Written by Art Collins about his school friend, Stephen Mole, ‘A Cautionary Tale’ is part drama, part societal critique and a bold story of redemption. While society recites the mantra that ‘the punishment should fit the crime’, Collins’ thought-provoking book weighs up if life’s small wrong decisions should bear the full brunt of an increasingly-fierce criminal justice system.
Elgin, IL -- (SBWIRE) -- 09/25/2013 -- With gun crime and sex trafficking statistics at an all-time high, millions of Americans throw their full support to the growing ‘get tough on crime’ culture. However, as a vital and moving new book by Art Collins proves, every case should be judged on its merits and without any preconceived ideas. In the case of Stephen Mole, these preconceptions quickly tarred him with a criminal stain that he will never be able to remove.
Synopsis of ‘A Cautionary Tale: The DWI Trial of Stephen Mole’:
Steve Mole was pronounced guilty of killing one person and seriously injuring two others while drunk driving. He was a fifty-ish computer programmer with sole custody of two teenagers—by all accounts a loving father. He was an avid churchgoer, conscientious worker; an everyday non-remarkable resident of Texas.
Despite having no prior convictions, the jury gave him a total of 30 years on the three separate charges. The judge ruled they be served consecutively. There would be no parole possibility until the 15 year halfway point.
Certainly the suffering he had caused was profound and no punches are pulled in chronicling the accident and its aftermath. But was the sentence just? Is society really achieving its intended results with its ever escalating “get tough on crime” mentality? If our anti-crime deterrents are so effective, why does the U.S. continue to have the highest per capita prison population in the world?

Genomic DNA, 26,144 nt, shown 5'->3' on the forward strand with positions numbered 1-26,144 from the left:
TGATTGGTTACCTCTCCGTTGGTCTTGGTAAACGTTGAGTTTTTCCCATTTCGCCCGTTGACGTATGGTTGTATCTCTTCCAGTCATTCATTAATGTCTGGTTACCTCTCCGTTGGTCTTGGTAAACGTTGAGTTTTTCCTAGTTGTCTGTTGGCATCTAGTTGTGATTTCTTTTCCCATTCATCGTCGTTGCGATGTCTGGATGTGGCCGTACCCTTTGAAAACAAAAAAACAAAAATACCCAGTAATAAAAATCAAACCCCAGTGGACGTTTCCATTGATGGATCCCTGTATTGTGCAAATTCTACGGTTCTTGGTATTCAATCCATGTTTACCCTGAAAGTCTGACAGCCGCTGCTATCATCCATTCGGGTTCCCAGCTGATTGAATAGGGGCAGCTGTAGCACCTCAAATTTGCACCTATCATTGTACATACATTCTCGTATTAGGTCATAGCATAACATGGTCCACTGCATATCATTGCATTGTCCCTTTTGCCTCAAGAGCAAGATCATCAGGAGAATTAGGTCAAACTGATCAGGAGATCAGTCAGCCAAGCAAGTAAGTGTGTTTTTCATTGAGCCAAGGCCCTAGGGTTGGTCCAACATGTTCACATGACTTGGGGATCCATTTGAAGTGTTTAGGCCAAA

A Cautionary Tale takes us through the various settings of Steve’s dark odyssey, from the crash site and arrest through the trial and his current prison life. Given his circumstances, his attitude is startlingly optimistic and inspirational. He regards his new environment as a stage from which to live and demonstrate his faith.
His chronicle is part drama, part societal critique, but mainly a story of redemption. For many of us, it could also serve as a sobering “there-but-for-the-grace-of-God” warning.
As the author explains, he wanted to help his old school friend share his story with the world.
“After hearing about what happened to Stephen, I made contact with him and we decided that his side of the story deserved to be published. We agreed to pull no punches in describing the accident itself, but we wanted to tell the full story of Stephen’s deserving redemption,” says Collins.
Continuing, “How many of us can seriously claim we’ve never made a bad decision about getting behind the wheel after drinking? If you read the Steve’s transcripts, you’d find that emotional outrage was maybe ninety percent of the prosecutorial strategy. This is a story about crime and punishment, and how it’s cutting an ever-widening swath across our society. You’re not a criminal and neither are those close to you. Not yet. But it’s getting increasingly easier to become one and a lot harder to become an ‘ex’ one.”
Since its release, the book has garnered a consistent string of rave reviews.
“Art Collins illuminates the chaotic nature of American justice when applied to social keystones, such as drunk driving. The Steve Mole case in Texas should cause us all to pause and not only think about our own driving behavior and potential harm and consequences, but also make us think about how we apply our laws in sometime chaotic ways. Most people would agree that Steve Mole caused unintentional tragedy and there should be a penalty to pay. But, what happened to Steve Mole in the American justice system defies belief,” says Mark, reviewing the book on Amazon.
Adrian Manz was equally as impressed, adding, “To say that this book will leave the reader conflicted is an understatement. The saga is much more than a cautionary tale as the title would suggest. Rather, the author chronicles something much more thought provoking, something that most would accept as justice (more likely vengeance), and frames it in a way that leaves the reader wondering if there is much by way of equitable treatment in our criminal justice system.”
‘A Cautionary Tale: The DWI Trial of Stephen Mole’ is available now: http://amzn.to/18ncWCy.
About Art Collins
Art Collins has published four books on developing and trading mechanical systems in the futures markets. His most recent was Beating The Financial Futures Market: Combining Small Biases Into Powerful Money Making Strategies. (John Wiley and Sons)
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